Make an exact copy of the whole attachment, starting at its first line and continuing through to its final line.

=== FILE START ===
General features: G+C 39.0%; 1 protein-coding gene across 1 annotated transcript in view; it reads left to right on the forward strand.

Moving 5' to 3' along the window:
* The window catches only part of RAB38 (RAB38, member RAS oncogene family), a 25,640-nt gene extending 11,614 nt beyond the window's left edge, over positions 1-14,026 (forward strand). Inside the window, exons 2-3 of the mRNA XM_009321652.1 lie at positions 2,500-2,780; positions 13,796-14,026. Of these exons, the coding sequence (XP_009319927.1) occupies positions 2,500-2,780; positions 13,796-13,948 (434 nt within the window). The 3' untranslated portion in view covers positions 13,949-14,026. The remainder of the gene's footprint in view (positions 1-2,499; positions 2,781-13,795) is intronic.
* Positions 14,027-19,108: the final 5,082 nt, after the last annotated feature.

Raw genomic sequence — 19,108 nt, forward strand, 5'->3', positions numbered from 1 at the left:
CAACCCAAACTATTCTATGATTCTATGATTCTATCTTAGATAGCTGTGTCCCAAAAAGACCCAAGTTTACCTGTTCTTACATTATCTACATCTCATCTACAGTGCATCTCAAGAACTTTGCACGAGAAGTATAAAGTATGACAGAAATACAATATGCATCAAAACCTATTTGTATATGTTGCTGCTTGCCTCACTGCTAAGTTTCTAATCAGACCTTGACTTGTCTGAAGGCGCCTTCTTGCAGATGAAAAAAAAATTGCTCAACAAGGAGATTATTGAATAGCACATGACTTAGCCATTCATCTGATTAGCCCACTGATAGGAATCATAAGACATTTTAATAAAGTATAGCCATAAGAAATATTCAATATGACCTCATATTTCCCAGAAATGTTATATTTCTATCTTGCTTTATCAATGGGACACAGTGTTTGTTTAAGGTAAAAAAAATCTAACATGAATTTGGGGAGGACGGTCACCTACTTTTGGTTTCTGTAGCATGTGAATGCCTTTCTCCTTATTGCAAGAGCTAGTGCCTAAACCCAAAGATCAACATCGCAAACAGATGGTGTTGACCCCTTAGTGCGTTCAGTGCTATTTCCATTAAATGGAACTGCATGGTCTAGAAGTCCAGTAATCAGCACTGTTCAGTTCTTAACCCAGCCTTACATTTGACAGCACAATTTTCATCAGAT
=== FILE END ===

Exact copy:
General features: G+C 39.0%; 1 protein-coding gene across 1 annotated transcript in view; it reads left to right on the forward strand.

Moving 5' to 3' along the window:
* The window catches only part of RAB38 (RAB38, member RAS oncogene family), a 25,640-nt gene extending 11,614 nt beyond the window's left edge, over positions 1-14,026 (forward strand). Inside the window, exons 2-3 of the mRNA XM_009321652.1 lie at positions 2,500-2,780; positions 13,796-14,026. Of these exons, the coding sequence (XP_009319927.1) occupies positions 2,500-2,780; positions 13,796-13,948 (434 nt within the window). The 3' untranslated portion in view covers positions 13,949-14,026. The remainder of the gene's footprint in view (positions 1-2,499; positions 2,781-13,795) is intronic.
* Positions 14,027-19,108: the final 5,082 nt, after the last annotated feature.

Raw genomic sequence — 19,108 nt, forward strand, 5'->3', positions numbered from 1 at the left:
CAACCCAAACTATTCTATGATTCTATGATTCTATCTTAGATAGCTGTGTCCCAAAAAGACCCAAGTTTACCTGTTCTTACATTATCTACATCTCATCTACAGTGCATCTCAAGAACTTTGCACGAGAAGTATAAAGTATGACAGAAATACAATATGCATCAAAACCTATTTGTATATGTTGCTGCTTGCCTCACTGCTAAGTTTCTAATCAGACCTTGACTTGTCTGAAGGCGCCTTCTTGCAGATGAAAAAAAAATTGCTCAACAAGGAGATTATTGAATAGCACATGACTTAGCCATTCATCTGATTAGCCCACTGATAGGAATCATAAGACATTTTAATAAAGTATAGCCATAAGAAATATTCAATATGACCTCATATTTCCCAGAAATGTTATATTTCTATCTTGCTTTATCAATGGGACACAGTGTTTGTTTAAGGTAAAAAAAATCTAACATGAATTTGGGGAGGACGGTCACCTACTTTTGGTTTCTGTAGCATGTGAATGCCTTTCTCCTTATTGCAAGAGCTAGTGCCTAAACCCAAAGATCAACATCGCAAACAGATGGTGTTGACCCCTTAGTGCGTTCAGTGCTATTTCCATTAAATGGAACTGCATGGTCTAGAAGTCCAGTAATCAGCACTGTTCAGTTCTTAACCCAGCCTTACATTTGACAGCACAATTTTCATCAGAT